# Filed# Deficiencies# Office Actions# of Registrant Responses
Dec. 2021




Jan. 2022


2 (2 responses)***


Feb. 2022




Numbers are as of March 2, 2022; there may be some lag between submission and the USPTO processing the various files.

* All three were basically the same, for variations of the same mark.

** One of the fifteen was withdrawn.

*** One was not instituted at all, without even generating a deficiencies notice. It was submitted by an unrepresented petitioner. Frankly, I’m not sure it was substantially different from others that did get a chance to amend via the deficiency process. The petitioner got a bit of a raw deal.

**** Our one example was a response filed by an unrepresented applicant; the response does not attach an example of use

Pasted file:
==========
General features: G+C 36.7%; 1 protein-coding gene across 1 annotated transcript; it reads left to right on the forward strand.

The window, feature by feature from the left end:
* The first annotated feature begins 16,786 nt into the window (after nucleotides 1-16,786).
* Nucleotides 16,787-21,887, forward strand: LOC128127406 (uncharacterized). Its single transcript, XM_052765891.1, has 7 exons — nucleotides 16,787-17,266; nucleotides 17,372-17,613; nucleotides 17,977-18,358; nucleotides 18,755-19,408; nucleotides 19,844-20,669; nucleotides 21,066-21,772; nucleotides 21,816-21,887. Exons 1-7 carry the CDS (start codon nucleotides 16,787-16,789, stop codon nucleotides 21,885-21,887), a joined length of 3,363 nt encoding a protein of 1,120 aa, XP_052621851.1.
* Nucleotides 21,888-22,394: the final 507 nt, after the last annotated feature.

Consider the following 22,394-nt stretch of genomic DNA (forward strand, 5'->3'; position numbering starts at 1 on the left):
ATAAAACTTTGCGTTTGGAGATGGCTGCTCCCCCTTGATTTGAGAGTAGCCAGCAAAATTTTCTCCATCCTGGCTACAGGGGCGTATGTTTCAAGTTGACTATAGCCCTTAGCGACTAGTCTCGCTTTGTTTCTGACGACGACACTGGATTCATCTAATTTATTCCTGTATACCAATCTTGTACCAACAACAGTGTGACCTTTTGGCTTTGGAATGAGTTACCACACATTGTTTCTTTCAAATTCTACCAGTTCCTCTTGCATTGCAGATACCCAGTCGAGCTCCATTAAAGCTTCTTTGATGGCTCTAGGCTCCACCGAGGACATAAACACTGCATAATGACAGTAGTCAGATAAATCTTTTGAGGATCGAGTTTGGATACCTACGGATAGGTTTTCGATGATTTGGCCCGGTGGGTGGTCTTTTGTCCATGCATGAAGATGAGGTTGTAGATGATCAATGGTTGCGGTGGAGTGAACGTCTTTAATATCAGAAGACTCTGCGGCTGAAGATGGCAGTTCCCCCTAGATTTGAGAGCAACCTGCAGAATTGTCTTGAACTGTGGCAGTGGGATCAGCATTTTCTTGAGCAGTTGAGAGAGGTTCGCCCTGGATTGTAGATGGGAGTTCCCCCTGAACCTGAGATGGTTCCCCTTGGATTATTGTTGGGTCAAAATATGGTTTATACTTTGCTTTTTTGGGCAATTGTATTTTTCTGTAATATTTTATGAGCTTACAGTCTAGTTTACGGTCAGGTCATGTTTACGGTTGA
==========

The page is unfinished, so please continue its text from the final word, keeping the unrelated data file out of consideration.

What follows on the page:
If you need to file a re-examination or expungement request, the relevant forms are available here. It looks like registrants will use a standard Post-Registration Office Action Response form, but we’ll see if those end up being the same file type or not — none have been filed yet.

Finally, if you need to do research about how others are filing or responding to re-examination or expungement requests, you can do that on TM TKO. In an Office Action search, you can select Document Types that are relevant to Re-Examination or Expungement proceedings: Petition for Expungement/ReExam form, Response to Petition Inquiry-Expunge/ReExam, and 30-day Inquiry Letter to Petitioner. The Registrant’s Office Action responses will also be searchable, whether as a unique file type or batched with normal Post-Registration Office Action Responses remains to be determined.

Updated Interface Features and Bulk Search

TM TKO has made a number of updates and improvements to to our user interface over recents weeks, and we thought a summary blog post was warranted to summarize all the changes!

Tracking improvements

Across all searches, we’ve added a “Docket Number” field. You can also find this in your History window, making it easy to keep track of — and get back to — prior projects.